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Four years of hard work in athletics and academics paid off for Coupeville High School seniors Vanessa Davis and Eric Taylor, who were named female and male athlete of the year last week.

“It felt nice to be recognized,” Davis, a four-year letterman in basketball, said.

In her senior season on the hardwood, Davis averaged an impressive 10.8 points, 10.2 rebounds and one block per game. She helped lead the Wolves to Tri-District tournament for the third straight year, only to fall victim to a concussion in the opening game of the district tournament.

“The biggest thing that sticks out to me this year is when I got my concussion,” she said. “I didn’t get to finish my season—that still hurts a lot.”

Without the services of their second leading scorer and top rebounder, the Wolves struggled in the district tournament. CHS got eliminated in two games, ruining hopes for a third consecutive trip to state.

Although her senior season may not have ended as desired, some of Davis’ best athletic memories still come from time spent on the basketball court.

“When I went to state for the first time in basketball it was very memorable,” she said. “I had great roommates and it was the experience of a lifetime.”

Davis was also a huge factor on the volleyball court where she lettered for her second consecutive year and helped Coupeville to its third straight trip to the state tournament.

As middle blocker, she had 106 kills and 19 stuffed blocks in just league matches.

Her work ethic and the excitement she brought to the floor was something head coach Toni Crebbin really appreciated.

“It was just a pleasure to coach her,” she said. “She was probably harder on herself than I ever was on her.”

Aside from her athletic accomplishments, Davis excelled in the classroom where she maintained a 3.87 grade point average. She will attend Carroll College in Helena, Mont., next fall and pursue a nursing career.

The determination and focus from Davis comes as a surprise to no one, especially girls basketball coach Greg Oldham, who watched her grow all four years.

“She has been a model student, a great leader and lived her high school years on her own terms—never lowering her standards for herself as an athlete, as a student, or a person,” he said.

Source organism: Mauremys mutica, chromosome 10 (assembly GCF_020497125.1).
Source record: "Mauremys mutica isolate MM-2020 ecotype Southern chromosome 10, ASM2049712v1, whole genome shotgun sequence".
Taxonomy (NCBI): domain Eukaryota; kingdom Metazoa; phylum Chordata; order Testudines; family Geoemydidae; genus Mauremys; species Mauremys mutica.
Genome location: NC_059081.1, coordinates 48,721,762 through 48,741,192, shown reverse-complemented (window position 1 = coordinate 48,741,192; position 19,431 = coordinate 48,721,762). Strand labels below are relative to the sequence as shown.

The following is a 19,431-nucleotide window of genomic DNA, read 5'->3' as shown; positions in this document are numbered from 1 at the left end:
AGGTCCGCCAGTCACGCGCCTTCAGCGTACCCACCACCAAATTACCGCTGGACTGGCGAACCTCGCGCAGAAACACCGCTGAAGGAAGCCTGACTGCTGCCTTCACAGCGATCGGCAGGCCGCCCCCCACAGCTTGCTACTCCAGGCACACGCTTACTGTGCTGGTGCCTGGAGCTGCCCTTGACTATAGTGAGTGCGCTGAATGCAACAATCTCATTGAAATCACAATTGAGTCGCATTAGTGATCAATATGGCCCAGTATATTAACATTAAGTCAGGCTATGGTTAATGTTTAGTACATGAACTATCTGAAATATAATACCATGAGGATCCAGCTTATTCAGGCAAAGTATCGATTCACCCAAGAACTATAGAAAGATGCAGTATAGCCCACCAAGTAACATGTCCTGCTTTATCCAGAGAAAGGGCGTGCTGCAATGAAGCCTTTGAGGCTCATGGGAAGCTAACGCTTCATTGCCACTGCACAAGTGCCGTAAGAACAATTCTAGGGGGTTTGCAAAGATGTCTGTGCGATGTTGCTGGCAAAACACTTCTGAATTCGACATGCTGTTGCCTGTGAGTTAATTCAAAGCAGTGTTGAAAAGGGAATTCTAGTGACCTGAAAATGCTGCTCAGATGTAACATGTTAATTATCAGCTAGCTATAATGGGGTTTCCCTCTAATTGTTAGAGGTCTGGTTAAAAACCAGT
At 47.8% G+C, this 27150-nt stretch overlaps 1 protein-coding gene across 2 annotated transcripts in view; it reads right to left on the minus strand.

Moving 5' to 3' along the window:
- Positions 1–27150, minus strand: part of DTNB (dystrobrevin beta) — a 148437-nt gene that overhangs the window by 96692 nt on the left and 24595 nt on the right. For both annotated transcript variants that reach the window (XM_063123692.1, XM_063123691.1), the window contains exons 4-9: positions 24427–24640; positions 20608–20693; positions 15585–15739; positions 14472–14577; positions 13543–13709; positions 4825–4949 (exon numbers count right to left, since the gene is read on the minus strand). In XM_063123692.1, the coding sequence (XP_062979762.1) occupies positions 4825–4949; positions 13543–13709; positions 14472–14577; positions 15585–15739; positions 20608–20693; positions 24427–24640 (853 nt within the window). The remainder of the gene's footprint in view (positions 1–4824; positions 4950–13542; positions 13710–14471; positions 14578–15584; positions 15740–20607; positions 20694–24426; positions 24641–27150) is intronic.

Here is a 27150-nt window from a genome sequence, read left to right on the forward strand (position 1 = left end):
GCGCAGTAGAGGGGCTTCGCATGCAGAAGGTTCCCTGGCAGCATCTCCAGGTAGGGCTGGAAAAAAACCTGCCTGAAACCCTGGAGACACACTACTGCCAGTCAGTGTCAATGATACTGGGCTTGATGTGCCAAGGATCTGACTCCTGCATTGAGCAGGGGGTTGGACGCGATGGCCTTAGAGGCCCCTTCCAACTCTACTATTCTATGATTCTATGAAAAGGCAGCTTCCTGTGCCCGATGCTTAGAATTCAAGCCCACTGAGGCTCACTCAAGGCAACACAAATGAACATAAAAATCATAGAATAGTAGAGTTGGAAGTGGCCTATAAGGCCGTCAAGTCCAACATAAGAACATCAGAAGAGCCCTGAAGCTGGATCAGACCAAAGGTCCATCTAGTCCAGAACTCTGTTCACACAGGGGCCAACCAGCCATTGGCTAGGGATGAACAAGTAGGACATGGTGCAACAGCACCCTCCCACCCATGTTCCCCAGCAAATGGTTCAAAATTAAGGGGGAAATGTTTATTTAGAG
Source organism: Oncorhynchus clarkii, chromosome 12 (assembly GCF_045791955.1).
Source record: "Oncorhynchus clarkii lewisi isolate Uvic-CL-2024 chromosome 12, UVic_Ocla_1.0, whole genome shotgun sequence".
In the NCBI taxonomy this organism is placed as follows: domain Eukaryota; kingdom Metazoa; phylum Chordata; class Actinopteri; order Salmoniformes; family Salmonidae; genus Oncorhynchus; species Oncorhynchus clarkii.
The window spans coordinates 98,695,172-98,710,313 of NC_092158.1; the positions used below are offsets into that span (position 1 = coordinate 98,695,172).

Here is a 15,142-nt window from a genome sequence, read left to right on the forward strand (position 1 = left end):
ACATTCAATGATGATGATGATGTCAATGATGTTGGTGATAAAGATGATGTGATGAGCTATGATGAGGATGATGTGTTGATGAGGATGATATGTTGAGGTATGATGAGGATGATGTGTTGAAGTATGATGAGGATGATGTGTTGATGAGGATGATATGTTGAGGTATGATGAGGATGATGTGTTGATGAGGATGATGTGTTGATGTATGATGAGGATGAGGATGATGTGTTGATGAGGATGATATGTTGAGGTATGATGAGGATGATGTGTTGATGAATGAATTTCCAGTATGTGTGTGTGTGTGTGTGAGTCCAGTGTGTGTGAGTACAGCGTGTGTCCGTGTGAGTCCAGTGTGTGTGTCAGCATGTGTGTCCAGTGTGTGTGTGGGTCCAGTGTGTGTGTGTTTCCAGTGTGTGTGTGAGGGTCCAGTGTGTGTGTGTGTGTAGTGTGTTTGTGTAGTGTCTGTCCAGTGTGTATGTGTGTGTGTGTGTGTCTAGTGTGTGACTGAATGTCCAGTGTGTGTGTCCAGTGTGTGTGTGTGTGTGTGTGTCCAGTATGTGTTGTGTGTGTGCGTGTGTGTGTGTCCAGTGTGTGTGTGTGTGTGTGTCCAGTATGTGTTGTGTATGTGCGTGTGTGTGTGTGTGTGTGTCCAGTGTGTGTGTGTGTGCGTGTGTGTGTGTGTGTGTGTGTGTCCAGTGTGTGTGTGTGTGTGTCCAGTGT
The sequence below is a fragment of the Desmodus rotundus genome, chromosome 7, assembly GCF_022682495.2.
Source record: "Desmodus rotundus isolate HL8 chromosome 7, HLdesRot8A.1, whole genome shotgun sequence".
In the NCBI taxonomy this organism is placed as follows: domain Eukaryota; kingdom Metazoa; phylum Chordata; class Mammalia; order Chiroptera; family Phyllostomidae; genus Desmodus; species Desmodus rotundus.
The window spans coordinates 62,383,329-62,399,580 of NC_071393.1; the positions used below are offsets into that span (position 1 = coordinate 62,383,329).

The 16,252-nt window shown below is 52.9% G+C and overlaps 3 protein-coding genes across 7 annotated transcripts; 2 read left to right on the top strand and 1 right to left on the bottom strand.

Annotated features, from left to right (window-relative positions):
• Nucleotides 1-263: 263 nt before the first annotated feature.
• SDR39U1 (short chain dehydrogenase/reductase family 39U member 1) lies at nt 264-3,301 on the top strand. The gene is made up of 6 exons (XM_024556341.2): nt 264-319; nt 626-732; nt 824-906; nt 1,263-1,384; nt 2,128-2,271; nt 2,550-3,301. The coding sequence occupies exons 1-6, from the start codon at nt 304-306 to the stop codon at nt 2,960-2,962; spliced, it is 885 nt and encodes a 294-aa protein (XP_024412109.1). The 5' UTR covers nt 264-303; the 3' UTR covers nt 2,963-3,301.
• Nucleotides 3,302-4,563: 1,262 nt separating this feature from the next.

As for continuing with athletics in college, Davis plans on possibly joining intramural teams, but keeping her focus on education.

Taylor was equally honored to receive the athlete of the year award, but it caught him a little off guard.

“I was really surprised,” he said. “I wasn’t really expecting it because we have a lot of good athletes in our class.”

Taylor lettered in three sports his senior year, including gathering his fourth tennis letter and his first in basketball and track and field.

Some of his best memories come from tennis, where he advanced to the Quad District tournament for three straight years as a sophomore, junior and senior.

“The competition there is so much better when you go down to Seattle and play, it was just a great experience,” Taylor said.

After playing golf for Oak Harbor High School and lettering his freshman through junior years, Taylor made the shift to track and field this spring, so he could stay closer to home.

The move turned out to not be a bad choice for Taylor, who in his first year throwing a javelin, just missed advancing to the state meet. He placed eighth at the district meet, just two places shy of an automatic state qualifying throw.

“It’s too bad he didn’t play baseball, so he could have lettered in all spring sports,” track coach Greg Oldham said.

Taylor was also a member of the varsity basketball team where he was among the team leaders in points and rebounds.

Next fall Taylor will make his way to Northern Arizona University where he will work toward a bachelors degree and attempt to continue his career in tennis as a walk on.

“It’s a Division I school, so they have some pretty good tennis players, but it’s worth a shot,” he said.

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